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    WTSHTF, an individual may well find themselves without a compass and/or with an inoperable GPS. The ability to determine cardinal directions may enable an individual to navigate safely to his or her retreat location or to another known friendly sanctuary. Have a plan to move to your retreat location by BoV, but also by LPC (leather personnel carrier, also known as a “boot”). Have primary and alternate routes; plan for the natural and man-made obstacles that you will cross and what to do if the bridge is gone, the tunnel has collapsed, or if the small town you were going to pass through is now sealed off. Get a set of good maps; take a long weekend and recon your routes. As necessary and if practical, cache supplies along your route(s). Have a plan and work your plan. Remember, the more familiar you are with the routes to your retreat or safe area the less you will need to rely on any navigational aids.

    You should have at least two compasses (primary & alternate) as part of your BoB, even if you use a GPS; remember in a true SHTF situation, GPS satellites could be disabled (by military- our own or someone else’s- or even by a disgruntled programmer). GPS is great, but you should never 100% rely on it, because just when you need it most, it may not be there for you.

    Own a compass and know how to use it; have topographic maps covering your primary and alternate routes to your retreat and know how to read them; how to orient the terrain features on the map to the terrain features on the ground- navigating by terrain association, no compass required. The more and varied terrain in your area, the more effectively you can navigate via terrain association.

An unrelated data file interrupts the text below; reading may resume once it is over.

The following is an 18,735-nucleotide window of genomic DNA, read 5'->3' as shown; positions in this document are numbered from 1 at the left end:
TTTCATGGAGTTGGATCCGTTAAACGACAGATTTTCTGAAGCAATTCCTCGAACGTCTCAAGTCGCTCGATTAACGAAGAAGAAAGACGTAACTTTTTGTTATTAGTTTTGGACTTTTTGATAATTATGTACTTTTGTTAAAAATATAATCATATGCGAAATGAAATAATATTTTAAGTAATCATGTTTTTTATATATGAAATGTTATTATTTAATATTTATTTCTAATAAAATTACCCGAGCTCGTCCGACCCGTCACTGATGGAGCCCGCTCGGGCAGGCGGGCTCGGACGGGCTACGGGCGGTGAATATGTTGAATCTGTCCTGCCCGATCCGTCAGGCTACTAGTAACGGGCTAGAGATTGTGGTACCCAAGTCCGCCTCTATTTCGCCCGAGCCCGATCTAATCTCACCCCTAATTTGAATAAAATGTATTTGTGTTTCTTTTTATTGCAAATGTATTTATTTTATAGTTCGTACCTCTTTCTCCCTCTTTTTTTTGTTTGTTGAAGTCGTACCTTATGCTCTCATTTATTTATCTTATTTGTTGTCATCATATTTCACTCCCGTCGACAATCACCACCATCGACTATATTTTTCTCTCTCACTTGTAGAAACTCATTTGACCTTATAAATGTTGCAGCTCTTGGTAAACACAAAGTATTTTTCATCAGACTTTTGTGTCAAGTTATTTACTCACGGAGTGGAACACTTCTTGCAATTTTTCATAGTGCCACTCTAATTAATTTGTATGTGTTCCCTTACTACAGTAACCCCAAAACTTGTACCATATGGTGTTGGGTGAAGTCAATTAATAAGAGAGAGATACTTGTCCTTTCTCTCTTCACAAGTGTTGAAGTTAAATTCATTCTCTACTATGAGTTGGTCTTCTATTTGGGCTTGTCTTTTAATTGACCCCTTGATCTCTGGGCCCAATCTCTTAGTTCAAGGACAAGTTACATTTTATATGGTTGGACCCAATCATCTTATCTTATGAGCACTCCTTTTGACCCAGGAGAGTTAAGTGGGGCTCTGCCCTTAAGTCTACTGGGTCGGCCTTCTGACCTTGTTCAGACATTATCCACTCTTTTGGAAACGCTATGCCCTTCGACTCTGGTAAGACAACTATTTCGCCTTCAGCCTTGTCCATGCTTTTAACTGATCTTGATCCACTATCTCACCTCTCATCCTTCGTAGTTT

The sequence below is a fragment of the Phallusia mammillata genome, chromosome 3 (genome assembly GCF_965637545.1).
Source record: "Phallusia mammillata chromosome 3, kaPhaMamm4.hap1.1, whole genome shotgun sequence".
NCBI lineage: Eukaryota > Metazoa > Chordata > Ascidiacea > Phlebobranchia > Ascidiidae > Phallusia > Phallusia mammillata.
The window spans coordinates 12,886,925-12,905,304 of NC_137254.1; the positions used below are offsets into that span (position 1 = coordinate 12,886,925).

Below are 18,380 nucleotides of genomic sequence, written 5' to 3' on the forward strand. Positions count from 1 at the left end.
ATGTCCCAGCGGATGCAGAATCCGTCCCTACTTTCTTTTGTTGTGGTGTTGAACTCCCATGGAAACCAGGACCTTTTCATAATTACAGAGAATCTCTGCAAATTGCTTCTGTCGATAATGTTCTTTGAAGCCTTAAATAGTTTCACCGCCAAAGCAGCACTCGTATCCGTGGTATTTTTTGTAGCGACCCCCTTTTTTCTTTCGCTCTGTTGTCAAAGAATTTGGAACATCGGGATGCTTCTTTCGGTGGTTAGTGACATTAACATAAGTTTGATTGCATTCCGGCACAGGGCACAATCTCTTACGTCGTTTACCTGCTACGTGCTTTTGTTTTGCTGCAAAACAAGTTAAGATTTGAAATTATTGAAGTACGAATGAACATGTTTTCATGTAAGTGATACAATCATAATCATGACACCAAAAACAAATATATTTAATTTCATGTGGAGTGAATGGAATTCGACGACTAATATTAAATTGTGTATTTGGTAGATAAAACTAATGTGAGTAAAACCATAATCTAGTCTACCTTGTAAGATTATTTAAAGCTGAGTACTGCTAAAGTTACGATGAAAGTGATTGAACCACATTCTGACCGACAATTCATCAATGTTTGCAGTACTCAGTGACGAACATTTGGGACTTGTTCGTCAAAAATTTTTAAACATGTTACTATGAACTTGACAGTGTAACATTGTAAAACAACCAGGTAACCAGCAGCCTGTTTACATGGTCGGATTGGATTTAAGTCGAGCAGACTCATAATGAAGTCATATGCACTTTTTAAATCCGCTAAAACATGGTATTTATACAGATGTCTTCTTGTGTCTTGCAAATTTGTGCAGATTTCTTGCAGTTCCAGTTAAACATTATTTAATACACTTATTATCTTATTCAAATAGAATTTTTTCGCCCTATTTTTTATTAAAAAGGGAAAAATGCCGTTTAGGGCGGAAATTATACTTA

Two excellent methods for determining approximate true north that are easy to use when there is sunlight are the shadow-tip and the watch method.
    1.) Shadow Tip Method: Use the sun to find approximate true north. This method can be used any time the sun is bright enough for a stick to cast a shadow. Find/make a fairly straight stick about three feet long and place the stick upright in the ground where it will cast a shadow. Mark the end of the shadow with another stick, rock, or similar object. Wait 15-20 minutes and then mark the end of the shadow again with another object. Place your left heel on the second object with the toes of your left foot pointing towards the first stone. Your foot will be pointing approximately due west; raise your right arm straight out from your side and will be pointing north.
    2.) Watch method. You can also determine direction using a standard conventional watch. DIGITAL WATCH WILL NOT WORK! The steps you take will depend on whether you are in the northern Temperate Zone or in the southern Temperate Zone. The northern temperate zone is located between 23.5 north (Tropic of Cancer) and 66.5 north (Arctic Circle). The southern Temperate Zone is located between 23.5 south (Tropic of Capricorn) and 66.6 south (Antarctic Circle).
    A.) Procedures in the northern temperate zone using a conventional watch are as follows: